The Department of Health wound up not destroying $250,000 worth of voluntarily forfeited OxyELITE Pro products as planned because a local attorney asked the state to spare the dietary supplement bottles to potentially be used as evidence in future litigation, the department announced in a news release Tuesday this afternoon.
State environmental health staff members visited 20 retailers on Oahu and nine neighbor island stores Monday to collect a total of 329,509 OxyELITE Pro capsules and 83,000 ounces of the supplement in powder. The DOH had announced plans to deliver the products to the HPOWER waste-to-energy plant in Campbell Industrial Park today for incineration.
DOH said a local attorney sent a letter to the state Department of the Attorney General shortly after the department announced its intent to destroy the embargoed supplements requesting suspension of the planned disposal.
The Attorney General then informed DOH of the request and took possession of the products that were voluntarily given up by retailers with the understanding that they would be destroyed, DOH said in a news release.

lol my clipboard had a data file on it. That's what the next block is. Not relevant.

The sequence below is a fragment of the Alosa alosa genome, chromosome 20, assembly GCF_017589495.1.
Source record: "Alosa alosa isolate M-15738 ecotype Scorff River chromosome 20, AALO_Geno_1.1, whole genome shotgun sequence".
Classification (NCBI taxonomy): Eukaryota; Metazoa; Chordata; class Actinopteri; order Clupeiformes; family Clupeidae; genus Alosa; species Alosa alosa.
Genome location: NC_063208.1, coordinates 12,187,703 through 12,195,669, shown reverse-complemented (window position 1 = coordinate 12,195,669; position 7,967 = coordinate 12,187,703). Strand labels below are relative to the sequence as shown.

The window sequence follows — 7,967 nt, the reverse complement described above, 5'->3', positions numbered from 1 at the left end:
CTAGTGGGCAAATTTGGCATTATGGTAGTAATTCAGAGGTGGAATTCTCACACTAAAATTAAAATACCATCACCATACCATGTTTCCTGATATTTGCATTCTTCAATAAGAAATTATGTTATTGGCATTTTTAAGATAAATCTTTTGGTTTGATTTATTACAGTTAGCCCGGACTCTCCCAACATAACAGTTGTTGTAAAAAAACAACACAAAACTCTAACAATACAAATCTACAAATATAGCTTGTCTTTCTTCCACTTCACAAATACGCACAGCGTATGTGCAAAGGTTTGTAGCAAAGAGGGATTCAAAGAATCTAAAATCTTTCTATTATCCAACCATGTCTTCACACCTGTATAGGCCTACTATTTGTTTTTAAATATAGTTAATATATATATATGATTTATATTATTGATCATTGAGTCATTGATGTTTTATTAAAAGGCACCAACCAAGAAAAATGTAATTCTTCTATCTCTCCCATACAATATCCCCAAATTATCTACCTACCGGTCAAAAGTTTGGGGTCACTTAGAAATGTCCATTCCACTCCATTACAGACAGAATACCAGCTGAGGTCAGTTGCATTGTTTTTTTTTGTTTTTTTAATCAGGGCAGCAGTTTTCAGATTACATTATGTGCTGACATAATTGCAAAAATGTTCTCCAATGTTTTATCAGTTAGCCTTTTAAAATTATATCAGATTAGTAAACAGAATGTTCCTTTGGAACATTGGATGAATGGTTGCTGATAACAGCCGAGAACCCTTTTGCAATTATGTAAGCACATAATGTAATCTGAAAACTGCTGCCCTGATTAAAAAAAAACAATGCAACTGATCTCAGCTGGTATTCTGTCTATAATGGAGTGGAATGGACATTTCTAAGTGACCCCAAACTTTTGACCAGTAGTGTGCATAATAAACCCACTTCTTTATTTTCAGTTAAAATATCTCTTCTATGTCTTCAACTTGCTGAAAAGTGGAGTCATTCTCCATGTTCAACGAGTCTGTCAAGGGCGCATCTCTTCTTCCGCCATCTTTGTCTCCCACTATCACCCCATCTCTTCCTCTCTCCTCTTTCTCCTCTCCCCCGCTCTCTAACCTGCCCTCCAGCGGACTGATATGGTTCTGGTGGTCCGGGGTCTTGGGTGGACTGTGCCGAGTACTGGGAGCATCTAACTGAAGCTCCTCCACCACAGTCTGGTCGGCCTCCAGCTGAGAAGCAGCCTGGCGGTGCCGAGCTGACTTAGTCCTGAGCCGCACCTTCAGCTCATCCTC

Retailers with questions about the seized products are being instructed to call Anne Lopez, special assistant to the Attorney General, at 587-1284 for more information.
Products in the OxyELITE Pro line have been embargoed from sale in Hawaii since Oct. 9. The Health Department first notified the public Sept. 26 that it suspected dietary supplements were linked to cases of severe liver damage and failure and didn’t officially name OxyELITE Pro as a likely suspect until Oct. 8.
On Nov. 9, USPlabs officially recalled the questionable OxyELITE Pro products under pressure from the U.S. Food and Drug Administration, which contends there is a reasonable probability that the products were adulterated because they contain aegeline, an herbal extract that doesn’t have a history of use in the United States or evidence of safety. The FDA first asked the manufacturer to stop distributing the products on Oct. 11.
So far, state and federal investigators have associated OxyELITE Pro with 36 cases of liver damage and acute hepatitis in Hawaii, including two people who needed liver transplants and a Maui woman who died.